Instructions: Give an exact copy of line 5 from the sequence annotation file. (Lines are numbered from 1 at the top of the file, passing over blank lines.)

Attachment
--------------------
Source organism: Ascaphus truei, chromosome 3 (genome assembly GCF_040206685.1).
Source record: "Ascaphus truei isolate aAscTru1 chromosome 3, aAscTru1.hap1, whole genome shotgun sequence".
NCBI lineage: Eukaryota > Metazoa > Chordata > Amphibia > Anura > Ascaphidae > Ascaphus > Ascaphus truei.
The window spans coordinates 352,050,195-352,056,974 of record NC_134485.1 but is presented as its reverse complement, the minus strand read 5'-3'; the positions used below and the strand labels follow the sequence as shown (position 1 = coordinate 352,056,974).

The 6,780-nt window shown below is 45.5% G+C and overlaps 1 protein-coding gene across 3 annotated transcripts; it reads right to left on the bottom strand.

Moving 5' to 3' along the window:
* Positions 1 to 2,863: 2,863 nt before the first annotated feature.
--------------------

The 6,780-nt window shown below is 45.5% G+C and overlaps 1 protein-coding gene across 3 annotated transcripts; it reads right to left on the bottom strand.